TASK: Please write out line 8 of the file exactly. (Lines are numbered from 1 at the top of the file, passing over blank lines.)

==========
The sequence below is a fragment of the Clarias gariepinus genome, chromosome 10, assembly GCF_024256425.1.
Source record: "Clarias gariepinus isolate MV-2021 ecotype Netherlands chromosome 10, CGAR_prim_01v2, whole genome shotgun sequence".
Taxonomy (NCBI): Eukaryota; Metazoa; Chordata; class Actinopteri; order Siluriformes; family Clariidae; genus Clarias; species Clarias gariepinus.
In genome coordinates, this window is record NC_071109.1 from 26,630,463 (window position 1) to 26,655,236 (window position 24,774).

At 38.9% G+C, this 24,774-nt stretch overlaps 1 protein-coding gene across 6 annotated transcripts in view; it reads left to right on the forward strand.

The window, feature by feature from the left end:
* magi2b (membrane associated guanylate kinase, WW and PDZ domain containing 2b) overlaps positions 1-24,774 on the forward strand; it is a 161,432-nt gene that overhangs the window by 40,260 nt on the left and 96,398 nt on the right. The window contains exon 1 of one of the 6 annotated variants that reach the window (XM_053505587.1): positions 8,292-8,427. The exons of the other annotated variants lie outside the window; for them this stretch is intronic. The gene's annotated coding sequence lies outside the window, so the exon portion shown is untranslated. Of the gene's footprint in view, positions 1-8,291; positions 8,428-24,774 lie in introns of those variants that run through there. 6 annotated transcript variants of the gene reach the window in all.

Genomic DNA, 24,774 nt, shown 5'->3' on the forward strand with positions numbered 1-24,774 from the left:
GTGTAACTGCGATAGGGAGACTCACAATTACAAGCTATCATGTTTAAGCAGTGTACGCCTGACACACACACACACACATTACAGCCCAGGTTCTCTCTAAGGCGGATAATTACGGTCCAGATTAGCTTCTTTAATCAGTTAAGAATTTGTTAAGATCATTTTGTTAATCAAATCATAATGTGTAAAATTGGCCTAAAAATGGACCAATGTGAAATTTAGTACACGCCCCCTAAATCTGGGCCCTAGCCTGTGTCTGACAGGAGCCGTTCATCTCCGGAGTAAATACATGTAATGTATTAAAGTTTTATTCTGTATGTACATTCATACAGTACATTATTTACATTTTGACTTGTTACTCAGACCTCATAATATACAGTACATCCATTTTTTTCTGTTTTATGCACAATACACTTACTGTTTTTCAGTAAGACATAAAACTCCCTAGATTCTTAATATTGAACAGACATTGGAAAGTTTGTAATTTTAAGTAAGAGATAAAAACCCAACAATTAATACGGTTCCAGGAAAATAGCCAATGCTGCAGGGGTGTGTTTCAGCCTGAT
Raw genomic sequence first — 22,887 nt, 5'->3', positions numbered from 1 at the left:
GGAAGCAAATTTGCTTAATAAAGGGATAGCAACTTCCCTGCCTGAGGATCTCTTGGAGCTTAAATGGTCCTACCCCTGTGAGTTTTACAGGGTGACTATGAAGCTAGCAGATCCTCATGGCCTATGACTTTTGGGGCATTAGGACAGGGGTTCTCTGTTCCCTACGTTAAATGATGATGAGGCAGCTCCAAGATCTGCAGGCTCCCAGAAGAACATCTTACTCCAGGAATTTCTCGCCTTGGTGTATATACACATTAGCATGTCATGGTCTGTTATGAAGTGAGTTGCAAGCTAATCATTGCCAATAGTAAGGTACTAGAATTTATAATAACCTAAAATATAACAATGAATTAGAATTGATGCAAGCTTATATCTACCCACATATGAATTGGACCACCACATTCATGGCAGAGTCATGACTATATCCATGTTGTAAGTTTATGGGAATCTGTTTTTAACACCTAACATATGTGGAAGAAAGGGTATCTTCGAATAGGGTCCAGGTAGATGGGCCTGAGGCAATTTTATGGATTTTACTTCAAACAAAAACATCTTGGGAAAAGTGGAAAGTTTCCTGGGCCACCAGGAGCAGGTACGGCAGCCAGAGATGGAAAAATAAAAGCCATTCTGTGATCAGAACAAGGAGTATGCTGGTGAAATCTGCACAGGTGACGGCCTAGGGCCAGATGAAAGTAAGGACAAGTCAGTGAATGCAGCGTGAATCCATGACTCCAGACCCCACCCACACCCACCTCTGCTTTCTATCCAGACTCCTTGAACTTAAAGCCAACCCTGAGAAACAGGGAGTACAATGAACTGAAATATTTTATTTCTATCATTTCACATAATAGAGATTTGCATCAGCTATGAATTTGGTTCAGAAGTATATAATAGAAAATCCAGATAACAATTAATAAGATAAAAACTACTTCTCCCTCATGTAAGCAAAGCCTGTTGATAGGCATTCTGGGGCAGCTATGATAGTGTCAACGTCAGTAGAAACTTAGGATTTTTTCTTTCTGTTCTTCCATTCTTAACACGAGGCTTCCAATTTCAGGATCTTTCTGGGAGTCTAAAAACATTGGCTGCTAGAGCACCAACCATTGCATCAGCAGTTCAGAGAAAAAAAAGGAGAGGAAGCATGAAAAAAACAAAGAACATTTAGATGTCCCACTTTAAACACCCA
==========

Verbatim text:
Genomic DNA, 24,774 nt, shown 5'->3' on the forward strand with positions numbered 1-24,774 from the left: